Get On Up is about the life story of James Brown (played by Chadwick Boseman), the legendary Godfather of Soul. This film tells us about Brown’s rise from extreme poverty, abandonment, abuse, and being in jail as a young adolescent and how he was able to overcome all of his life struggles and still follow his dream to be a singer. Brown began his music career joining an R& B group known as the “The Famous Flames”. From there, Brown’s music career took off with many twists and turns and he became known as one of the most loved, iconic, and influential entertainers of the 20th century. I really enjoyed this movie and it kept me entertained. The movie has great energy and music and it will make you want to “get on up” and dance. Overall Rating: A-
What would it be like to be a kid in the future? Amy Zuckerman and James Daly attempt to answer that question.
Isao Takahata directed the Tale of The Princess Kaguya, a Studio Ghibli film of the famous character, the beautiful and mysterious Kaguya; the film is based on the folktale, The Tale of the Bamboo Cutter. Princess Kaguya is voiced by Aki Asakura and Chloe Grace Moretz. This anime folktale relates the lives of a rural, elderly couple who strive to raise their adopted daughter, Kaguya to be a refined princess, in order to marry her off to a wealthy suitor. A morality theme runs through the story, when choices made by Kaguya affect many people in her life, for better or for worse. The dreamy animation is splashed with water colors from the Edo period, and the flying action sequences are mesmerizing. The entire family will enjoy this enchanting tale, but be aware there is brief nudity in the film (a nursing child and nude toddler.) Overall Rating: A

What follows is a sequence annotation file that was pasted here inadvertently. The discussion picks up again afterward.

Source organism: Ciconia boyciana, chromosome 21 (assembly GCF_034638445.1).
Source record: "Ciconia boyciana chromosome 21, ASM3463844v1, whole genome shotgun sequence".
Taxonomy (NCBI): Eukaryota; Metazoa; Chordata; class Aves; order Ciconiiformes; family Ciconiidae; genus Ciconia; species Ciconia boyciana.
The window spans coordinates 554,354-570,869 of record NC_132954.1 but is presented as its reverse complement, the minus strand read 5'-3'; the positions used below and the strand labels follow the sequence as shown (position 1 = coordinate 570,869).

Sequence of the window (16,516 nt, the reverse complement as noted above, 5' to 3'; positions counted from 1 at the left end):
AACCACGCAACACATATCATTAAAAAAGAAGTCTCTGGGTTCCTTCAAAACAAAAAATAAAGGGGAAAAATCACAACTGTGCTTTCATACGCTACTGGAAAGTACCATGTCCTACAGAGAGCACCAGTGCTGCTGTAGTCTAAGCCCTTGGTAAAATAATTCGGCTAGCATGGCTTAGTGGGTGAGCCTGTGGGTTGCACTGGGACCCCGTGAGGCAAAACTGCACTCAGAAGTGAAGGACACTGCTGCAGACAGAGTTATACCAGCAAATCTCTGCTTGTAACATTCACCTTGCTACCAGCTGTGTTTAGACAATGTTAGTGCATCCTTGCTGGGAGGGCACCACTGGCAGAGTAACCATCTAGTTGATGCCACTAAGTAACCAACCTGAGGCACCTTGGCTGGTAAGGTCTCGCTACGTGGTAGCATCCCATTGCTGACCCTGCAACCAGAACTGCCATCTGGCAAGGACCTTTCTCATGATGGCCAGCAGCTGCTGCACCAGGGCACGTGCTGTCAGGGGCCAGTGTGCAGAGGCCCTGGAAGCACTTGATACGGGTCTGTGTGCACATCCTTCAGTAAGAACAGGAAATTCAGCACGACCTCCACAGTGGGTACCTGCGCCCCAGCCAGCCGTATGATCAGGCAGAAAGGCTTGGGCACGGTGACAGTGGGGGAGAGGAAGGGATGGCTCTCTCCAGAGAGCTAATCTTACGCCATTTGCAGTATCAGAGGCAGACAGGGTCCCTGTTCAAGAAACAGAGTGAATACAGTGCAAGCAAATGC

The Drop is the story of Marv - a middle-aged, wannabe mobster - and his cousin Bob who works for him at a Brooklyn neighborhood bar that serves as a front or “drop” site for the Chechen mob. A series of seemingly random events including a late night robbery at the bar and the rescue of an abused puppy bring the two men some unwanted attention from Chechen mobsters and the puppy’s former owner turned stalker. Dennis Lehane, who wrote the screenplay based on his short story, Animal Rescue, clearly knows how to slowly ratchet up the simmering tension until a shocking revelation builds to an explosive climax. Fans of the late James Gandolfini will not want to miss his excellent final performance as Marv. The real star of the film, however, is Tom Hardy who brilliantly brings the quietly observant Bob to life and slowly reveals the character’s hidden depths. Overall Rating: B+